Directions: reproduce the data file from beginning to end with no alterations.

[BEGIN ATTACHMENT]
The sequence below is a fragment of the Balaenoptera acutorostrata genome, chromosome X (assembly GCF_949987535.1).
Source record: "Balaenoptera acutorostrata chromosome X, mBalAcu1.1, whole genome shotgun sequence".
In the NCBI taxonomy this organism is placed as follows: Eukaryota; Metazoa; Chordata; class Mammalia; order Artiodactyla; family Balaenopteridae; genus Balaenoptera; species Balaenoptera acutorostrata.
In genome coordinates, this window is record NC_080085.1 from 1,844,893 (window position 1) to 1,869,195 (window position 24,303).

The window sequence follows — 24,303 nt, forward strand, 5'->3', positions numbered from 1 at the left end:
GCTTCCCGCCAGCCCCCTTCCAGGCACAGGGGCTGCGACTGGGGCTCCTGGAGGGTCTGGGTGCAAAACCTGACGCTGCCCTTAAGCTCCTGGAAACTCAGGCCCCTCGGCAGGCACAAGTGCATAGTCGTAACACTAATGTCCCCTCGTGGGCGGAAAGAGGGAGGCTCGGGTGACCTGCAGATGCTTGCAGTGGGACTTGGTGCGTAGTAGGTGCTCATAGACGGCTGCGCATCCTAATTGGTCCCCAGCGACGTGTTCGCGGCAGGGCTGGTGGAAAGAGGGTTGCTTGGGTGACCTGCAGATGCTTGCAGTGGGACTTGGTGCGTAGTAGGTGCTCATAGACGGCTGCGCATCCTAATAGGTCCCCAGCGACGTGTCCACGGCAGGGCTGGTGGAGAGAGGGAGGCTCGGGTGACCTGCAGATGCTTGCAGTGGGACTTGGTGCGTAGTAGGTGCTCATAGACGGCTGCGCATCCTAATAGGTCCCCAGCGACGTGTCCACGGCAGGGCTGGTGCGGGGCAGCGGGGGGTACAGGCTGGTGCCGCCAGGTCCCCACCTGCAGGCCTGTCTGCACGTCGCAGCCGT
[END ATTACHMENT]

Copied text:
The sequence below is a fragment of the Balaenoptera acutorostrata genome, chromosome X (assembly GCF_949987535.1).
Source record: "Balaenoptera acutorostrata chromosome X, mBalAcu1.1, whole genome shotgun sequence".
In the NCBI taxonomy this organism is placed as follows: Eukaryota; Metazoa; Chordata; class Mammalia; order Artiodactyla; family Balaenopteridae; genus Balaenoptera; species Balaenoptera acutorostrata.
In genome coordinates, this window is record NC_080085.1 from 1,844,893 (window position 1) to 1,869,195 (window position 24,303).

The window sequence follows — 24,303 nt, forward strand, 5'->3', positions numbered from 1 at the left end:
GCTTCCCGCCAGCCCCCTTCCAGGCACAGGGGCTGCGACTGGGGCTCCTGGAGGGTCTGGGTGCAAAACCTGACGCTGCCCTTAAGCTCCTGGAAACTCAGGCCCCTCGGCAGGCACAAGTGCATAGTCGTAACACTAATGTCCCCTCGTGGGCGGAAAGAGGGAGGCTCGGGTGACCTGCAGATGCTTGCAGTGGGACTTGGTGCGTAGTAGGTGCTCATAGACGGCTGCGCATCCTAATTGGTCCCCAGCGACGTGTTCGCGGCAGGGCTGGTGGAAAGAGGGTTGCTTGGGTGACCTGCAGATGCTTGCAGTGGGACTTGGTGCGTAGTAGGTGCTCATAGACGGCTGCGCATCCTAATAGGTCCCCAGCGACGTGTCCACGGCAGGGCTGGTGGAGAGAGGGAGGCTCGGGTGACCTGCAGATGCTTGCAGTGGGACTTGGTGCGTAGTAGGTGCTCATAGACGGCTGCGCATCCTAATAGGTCCCCAGCGACGTGTCCACGGCAGGGCTGGTGCGGGGCAGCGGGGGGTACAGGCTGGTGCCGCCAGGTCCCCACCTGCAGGCCTGTCTGCACGTCGCAGCCGT